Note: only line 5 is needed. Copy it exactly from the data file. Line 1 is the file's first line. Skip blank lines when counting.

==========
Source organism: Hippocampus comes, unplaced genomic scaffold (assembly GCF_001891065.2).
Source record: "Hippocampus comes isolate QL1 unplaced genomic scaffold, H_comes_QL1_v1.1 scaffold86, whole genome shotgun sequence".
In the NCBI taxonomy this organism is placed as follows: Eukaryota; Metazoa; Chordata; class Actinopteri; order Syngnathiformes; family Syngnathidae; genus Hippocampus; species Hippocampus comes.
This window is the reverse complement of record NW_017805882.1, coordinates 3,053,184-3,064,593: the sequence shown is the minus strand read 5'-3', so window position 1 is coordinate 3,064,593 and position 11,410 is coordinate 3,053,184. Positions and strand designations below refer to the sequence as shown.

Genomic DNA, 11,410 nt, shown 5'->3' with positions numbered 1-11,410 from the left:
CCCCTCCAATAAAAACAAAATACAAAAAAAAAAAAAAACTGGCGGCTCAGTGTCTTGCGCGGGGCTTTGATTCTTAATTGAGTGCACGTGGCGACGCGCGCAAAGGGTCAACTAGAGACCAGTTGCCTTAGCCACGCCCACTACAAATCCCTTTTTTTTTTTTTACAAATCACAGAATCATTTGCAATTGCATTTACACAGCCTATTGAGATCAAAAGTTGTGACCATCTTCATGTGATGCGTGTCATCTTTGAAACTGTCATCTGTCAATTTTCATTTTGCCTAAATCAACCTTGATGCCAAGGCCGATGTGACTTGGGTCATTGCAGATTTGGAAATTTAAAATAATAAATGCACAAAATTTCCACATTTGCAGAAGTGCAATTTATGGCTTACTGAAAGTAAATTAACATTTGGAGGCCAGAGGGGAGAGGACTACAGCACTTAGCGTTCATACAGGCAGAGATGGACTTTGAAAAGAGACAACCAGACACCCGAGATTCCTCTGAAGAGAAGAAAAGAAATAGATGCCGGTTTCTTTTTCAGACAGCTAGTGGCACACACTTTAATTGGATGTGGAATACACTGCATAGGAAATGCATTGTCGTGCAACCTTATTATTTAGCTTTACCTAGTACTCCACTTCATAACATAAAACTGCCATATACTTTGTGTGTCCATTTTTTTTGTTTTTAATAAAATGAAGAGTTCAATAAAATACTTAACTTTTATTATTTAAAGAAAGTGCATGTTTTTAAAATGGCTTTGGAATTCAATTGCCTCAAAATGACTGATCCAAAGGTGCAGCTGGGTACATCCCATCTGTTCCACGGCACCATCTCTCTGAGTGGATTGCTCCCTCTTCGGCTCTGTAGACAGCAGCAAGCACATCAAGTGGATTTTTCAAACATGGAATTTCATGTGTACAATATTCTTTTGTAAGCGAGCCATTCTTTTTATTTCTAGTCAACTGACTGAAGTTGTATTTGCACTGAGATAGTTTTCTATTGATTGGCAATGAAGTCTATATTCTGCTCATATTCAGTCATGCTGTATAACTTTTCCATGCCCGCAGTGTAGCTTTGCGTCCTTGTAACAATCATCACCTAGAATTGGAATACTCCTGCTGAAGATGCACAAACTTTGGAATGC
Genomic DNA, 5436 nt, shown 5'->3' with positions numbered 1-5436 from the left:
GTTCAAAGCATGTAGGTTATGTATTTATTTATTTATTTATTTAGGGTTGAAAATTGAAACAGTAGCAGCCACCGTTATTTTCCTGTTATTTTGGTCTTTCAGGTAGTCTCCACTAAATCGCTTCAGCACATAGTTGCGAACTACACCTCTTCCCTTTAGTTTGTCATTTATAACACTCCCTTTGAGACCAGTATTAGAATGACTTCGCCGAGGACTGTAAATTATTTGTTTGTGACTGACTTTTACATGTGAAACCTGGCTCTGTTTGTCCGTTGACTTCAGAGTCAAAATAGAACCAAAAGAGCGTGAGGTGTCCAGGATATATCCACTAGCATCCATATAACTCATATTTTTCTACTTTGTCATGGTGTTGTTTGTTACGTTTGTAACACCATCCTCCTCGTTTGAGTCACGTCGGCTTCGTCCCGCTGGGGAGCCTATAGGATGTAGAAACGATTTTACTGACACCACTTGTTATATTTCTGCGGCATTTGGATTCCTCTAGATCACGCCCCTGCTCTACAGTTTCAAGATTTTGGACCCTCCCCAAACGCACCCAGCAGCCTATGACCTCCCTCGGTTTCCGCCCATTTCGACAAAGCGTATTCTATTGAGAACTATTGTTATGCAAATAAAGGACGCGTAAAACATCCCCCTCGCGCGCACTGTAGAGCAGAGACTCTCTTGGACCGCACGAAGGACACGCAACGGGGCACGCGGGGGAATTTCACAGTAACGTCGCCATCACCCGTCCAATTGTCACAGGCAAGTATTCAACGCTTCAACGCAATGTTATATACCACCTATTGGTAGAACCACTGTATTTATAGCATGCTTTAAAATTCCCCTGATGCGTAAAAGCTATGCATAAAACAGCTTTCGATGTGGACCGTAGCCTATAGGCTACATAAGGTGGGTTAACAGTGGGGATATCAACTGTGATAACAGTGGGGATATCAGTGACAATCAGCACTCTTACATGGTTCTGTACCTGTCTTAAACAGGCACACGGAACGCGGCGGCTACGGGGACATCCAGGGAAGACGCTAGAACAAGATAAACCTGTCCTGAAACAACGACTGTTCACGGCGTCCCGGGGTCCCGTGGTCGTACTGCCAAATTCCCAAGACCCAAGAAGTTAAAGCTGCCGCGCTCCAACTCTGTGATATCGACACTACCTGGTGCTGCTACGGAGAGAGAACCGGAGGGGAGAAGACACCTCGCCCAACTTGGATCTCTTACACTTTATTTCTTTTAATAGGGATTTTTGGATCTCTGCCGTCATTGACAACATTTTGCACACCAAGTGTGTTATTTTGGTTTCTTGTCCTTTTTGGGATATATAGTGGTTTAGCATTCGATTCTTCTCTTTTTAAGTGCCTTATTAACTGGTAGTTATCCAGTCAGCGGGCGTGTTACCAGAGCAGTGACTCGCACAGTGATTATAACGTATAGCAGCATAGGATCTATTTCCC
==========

Genomic DNA, 11,410 nt, shown 5'->3' with positions numbered 1-11,410 from the left: